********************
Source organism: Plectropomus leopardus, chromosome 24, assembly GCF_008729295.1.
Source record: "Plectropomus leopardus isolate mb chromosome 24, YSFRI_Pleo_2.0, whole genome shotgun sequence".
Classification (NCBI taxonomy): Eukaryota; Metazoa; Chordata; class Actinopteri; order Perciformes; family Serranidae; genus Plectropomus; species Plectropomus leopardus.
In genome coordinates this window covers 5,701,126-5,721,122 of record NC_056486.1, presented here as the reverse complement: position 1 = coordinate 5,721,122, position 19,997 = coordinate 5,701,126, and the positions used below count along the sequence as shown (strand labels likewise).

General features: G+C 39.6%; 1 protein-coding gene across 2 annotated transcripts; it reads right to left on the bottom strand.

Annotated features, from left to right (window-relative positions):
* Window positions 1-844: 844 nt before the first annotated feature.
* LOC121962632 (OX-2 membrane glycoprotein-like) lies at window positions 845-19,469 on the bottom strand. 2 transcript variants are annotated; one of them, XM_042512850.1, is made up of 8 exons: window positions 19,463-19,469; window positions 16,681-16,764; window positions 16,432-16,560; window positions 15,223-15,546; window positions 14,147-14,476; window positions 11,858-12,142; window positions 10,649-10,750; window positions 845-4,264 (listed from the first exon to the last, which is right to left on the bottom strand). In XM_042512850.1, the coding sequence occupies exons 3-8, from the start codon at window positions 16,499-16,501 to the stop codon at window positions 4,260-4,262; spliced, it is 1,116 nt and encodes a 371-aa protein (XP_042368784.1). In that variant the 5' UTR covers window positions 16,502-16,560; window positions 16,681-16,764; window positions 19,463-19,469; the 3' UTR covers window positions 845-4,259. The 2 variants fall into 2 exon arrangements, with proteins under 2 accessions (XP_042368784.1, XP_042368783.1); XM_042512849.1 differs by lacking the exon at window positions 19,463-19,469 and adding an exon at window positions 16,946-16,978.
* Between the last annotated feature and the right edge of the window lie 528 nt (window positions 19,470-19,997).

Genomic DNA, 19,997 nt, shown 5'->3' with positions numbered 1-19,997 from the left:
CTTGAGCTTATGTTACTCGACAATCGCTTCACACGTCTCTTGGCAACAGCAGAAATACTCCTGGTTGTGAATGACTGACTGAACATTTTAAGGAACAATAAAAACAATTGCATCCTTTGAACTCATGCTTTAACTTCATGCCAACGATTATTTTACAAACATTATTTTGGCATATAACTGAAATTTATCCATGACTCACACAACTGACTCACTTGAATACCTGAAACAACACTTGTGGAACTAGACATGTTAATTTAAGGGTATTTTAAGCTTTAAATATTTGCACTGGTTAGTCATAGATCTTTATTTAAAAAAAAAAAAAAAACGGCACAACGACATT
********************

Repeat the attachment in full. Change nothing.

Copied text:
Source organism: Plectropomus leopardus, chromosome 24, assembly GCF_008729295.1.
Source record: "Plectropomus leopardus isolate mb chromosome 24, YSFRI_Pleo_2.0, whole genome shotgun sequence".
Classification (NCBI taxonomy): Eukaryota; Metazoa; Chordata; class Actinopteri; order Perciformes; family Serranidae; genus Plectropomus; species Plectropomus leopardus.
In genome coordinates this window covers 5,701,126-5,721,122 of record NC_056486.1, presented here as the reverse complement: position 1 = coordinate 5,721,122, position 19,997 = coordinate 5,701,126, and the positions used below count along the sequence as shown (strand labels likewise).

General features: G+C 39.6%; 1 protein-coding gene across 2 annotated transcripts; it reads right to left on the bottom strand.

Annotated features, from left to right (window-relative positions):
* Window positions 1-844: 844 nt before the first annotated feature.
* LOC121962632 (OX-2 membrane glycoprotein-like) lies at window positions 845-19,469 on the bottom strand. 2 transcript variants are annotated; one of them, XM_042512850.1, is made up of 8 exons: window positions 19,463-19,469; window positions 16,681-16,764; window positions 16,432-16,560; window positions 15,223-15,546; window positions 14,147-14,476; window positions 11,858-12,142; window positions 10,649-10,750; window positions 845-4,264 (listed from the first exon to the last, which is right to left on the bottom strand). In XM_042512850.1, the coding sequence occupies exons 3-8, from the start codon at window positions 16,499-16,501 to the stop codon at window positions 4,260-4,262; spliced, it is 1,116 nt and encodes a 371-aa protein (XP_042368784.1). In that variant the 5' UTR covers window positions 16,502-16,560; window positions 16,681-16,764; window positions 19,463-19,469; the 3' UTR covers window positions 845-4,259. The 2 variants fall into 2 exon arrangements, with proteins under 2 accessions (XP_042368784.1, XP_042368783.1); XM_042512849.1 differs by lacking the exon at window positions 19,463-19,469 and adding an exon at window positions 16,946-16,978.
* Between the last annotated feature and the right edge of the window lie 528 nt (window positions 19,470-19,997).

Genomic DNA, 19,997 nt, shown 5'->3' with positions numbered 1-19,997 from the left:
CTTGAGCTTATGTTACTCGACAATCGCTTCACACGTCTCTTGGCAACAGCAGAAATACTCCTGGTTGTGAATGACTGACTGAACATTTTAAGGAACAATAAAAACAATTGCATCCTTTGAACTCATGCTTTAACTTCATGCCAACGATTATTTTACAAACATTATTTTGGCATATAACTGAAATTTATCCATGACTCACACAACTGACTCACTTGAATACCTGAAACAACACTTGTGGAACTAGACATGTTAATTTAAGGGTATTTTAAGCTTTAAATATTTGCACTGGTTAGTCATAGATCTTTATTTAAAAAAAAAAAAAAAACGGCACAACGACATT